This is a topic I feel it’s important to share and it’s not talked about enough. Reactive dog grief is that feeling of loss when you have a reactive dog. That moment you realise that your dog is different and gone are those romanticised walks in the parks. It hurts, it’s tough, and many of us would be lying if didn’t admit that at times, we even resent the dogs we love so much, because of the limitations they have imposed on us.
As dog owners we’re often outgoing people. We have a dog to share our life with, to go out on long walks, have picnics in the park and pub lunches. Some of us have an idea of the life we want for our dog when they’re a puppy or before the puppy is even born. Our next dog will come everywhere, let’s take them on holidays, they’re going to be an agility dog etc.
Then as they start to grow, we see a few early warning signs that most of us pass off as ‘puppy behaviour’ it’ll pass. Then it becomes ‘well they’re a teenager; it’s hormones’ but there’s a voice in our heads that knows it’s far more that that; yet we deny it. My dog isn’t aggressive, my dog isn’t ‘one of those’, my dog would never bite, my dog doesn’t need a muzzle people will think they’re nasty…but were often fooling ourselves.
Then comes the anger / frustration as it gets worse not better. “Why can’t you be like a ‘normal’ dog / our last dog.”, or that Disney idea of the ‘family dog’.
Our frustration can take us to quick fixes that often make the problem worse, or we start to hide from the world and become the antisocial dog walker, up at 5am to walk the dog and 11 pm, no lunchtime or afternoon park walks for us. We start to bargain with how reactive they are. They’re not aggressive just ‘grumpy’, or ‘sorry she’s a bit unpredictable’. We feel guilty, have we caused this?
They say “There’s no bad dogs; only bad owners” we tried so hard where did we go wrong?
Often you didn’t this guilt is misplaced, it’s not you, sometimes it really is your dog. They could have underlying medical condition, developmental problem, or even poor genetics. Sure, there’s always things you could have done differently, but often even with the best knowledge some dogs are just born this way.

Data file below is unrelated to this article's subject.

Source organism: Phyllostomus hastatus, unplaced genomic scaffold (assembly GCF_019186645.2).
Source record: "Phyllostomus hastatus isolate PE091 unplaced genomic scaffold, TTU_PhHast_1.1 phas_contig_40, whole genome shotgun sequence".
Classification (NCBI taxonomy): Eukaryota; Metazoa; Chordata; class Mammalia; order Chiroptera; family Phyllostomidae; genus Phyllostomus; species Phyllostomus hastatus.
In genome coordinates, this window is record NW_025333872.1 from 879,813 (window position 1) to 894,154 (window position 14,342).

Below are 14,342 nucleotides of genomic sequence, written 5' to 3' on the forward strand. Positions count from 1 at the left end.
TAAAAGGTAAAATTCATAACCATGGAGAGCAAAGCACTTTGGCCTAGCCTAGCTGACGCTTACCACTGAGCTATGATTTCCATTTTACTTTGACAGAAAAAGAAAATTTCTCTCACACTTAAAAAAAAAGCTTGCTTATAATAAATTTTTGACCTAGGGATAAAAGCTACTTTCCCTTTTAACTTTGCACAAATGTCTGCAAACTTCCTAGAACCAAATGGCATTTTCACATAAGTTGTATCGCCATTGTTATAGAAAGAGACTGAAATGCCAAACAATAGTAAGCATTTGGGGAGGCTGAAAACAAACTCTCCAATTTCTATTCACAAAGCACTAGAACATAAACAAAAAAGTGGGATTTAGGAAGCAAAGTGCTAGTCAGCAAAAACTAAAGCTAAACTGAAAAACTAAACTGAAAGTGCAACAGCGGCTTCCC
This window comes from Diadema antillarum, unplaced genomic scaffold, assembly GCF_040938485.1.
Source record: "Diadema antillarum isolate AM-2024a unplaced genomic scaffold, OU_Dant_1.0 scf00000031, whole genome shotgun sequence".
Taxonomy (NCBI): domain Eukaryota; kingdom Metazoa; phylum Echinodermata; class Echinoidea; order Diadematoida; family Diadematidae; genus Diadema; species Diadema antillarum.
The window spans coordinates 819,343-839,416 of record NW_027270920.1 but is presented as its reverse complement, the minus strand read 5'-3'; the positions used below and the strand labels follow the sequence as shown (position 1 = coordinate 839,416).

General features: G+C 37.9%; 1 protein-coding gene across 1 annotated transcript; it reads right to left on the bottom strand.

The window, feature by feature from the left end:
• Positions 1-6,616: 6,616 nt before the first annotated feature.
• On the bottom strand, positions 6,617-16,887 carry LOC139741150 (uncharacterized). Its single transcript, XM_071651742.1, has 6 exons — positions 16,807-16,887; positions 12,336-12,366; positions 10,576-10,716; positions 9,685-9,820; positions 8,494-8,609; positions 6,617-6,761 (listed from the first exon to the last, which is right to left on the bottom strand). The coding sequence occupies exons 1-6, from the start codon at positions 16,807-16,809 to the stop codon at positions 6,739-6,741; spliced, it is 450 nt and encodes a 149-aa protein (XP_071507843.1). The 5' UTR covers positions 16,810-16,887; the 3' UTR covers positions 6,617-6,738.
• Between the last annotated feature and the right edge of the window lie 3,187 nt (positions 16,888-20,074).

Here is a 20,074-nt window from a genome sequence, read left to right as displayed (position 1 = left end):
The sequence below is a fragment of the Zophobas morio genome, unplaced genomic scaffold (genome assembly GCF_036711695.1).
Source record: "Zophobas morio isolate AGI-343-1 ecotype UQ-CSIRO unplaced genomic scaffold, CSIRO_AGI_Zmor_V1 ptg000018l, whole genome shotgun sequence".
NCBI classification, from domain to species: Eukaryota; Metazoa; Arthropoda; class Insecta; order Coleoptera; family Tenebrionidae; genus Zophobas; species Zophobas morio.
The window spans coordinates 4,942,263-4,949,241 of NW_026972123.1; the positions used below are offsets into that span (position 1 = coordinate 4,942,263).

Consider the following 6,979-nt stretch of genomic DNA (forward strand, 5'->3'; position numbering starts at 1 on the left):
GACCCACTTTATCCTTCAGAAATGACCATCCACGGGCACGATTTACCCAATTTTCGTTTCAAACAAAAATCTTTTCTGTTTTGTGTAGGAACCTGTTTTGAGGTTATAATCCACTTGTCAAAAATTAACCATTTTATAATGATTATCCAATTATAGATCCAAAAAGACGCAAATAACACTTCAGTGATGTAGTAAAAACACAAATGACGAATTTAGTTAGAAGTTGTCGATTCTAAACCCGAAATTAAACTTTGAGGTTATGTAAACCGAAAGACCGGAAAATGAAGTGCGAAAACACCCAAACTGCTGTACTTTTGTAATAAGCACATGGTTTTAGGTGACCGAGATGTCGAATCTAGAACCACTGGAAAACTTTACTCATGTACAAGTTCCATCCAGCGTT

In this stage you may have found help, someone who’s positive and force free and is helping you rehabilitate your dog and explaining the underlying emotions that are helping to drive your dog’s behaviour. But there’s no quick fix, and the light at the end of the tunnel seems so far away.
We start to feel depressed, we hide, we avoid conversations on a walk as our dogs won’t allow us to get close to others. We dread the ‘friendly’ dogs that come charging across the field as we panic thinking am I going to have to deal with a dog fight, what do I do? What if my dog gets injured or they injure another dog? We start to lose hope, this is it, it’s who they are. I can’t do this, the training isn’t working, it’s not progressing fast enough.
Then we look at our dogs and we see that spark of hope, they calmed down quicker, their reactivity was less intense, there’s hope. You start to really take on the advice and work out your distances, prepare your walks like a military operation, muzzles, treats and toys at the ready. This is your dog, they’re special and you have a bond now that very few can understand. You work as a team now; you’ve accepted this is who they are, and they struggle in many situations but having you with them helps. They gradually feel safer with you and become less reactive, you find new hobbies, scent games, and other activities on a walk. You often feel like you take two steps forward and one step back…but you keep going.
Living with and rehabilitating a reactive dog is tough, it’s isolating, but you’re not alone. They’re with you and there’s so many others who are alone but with you on this journey.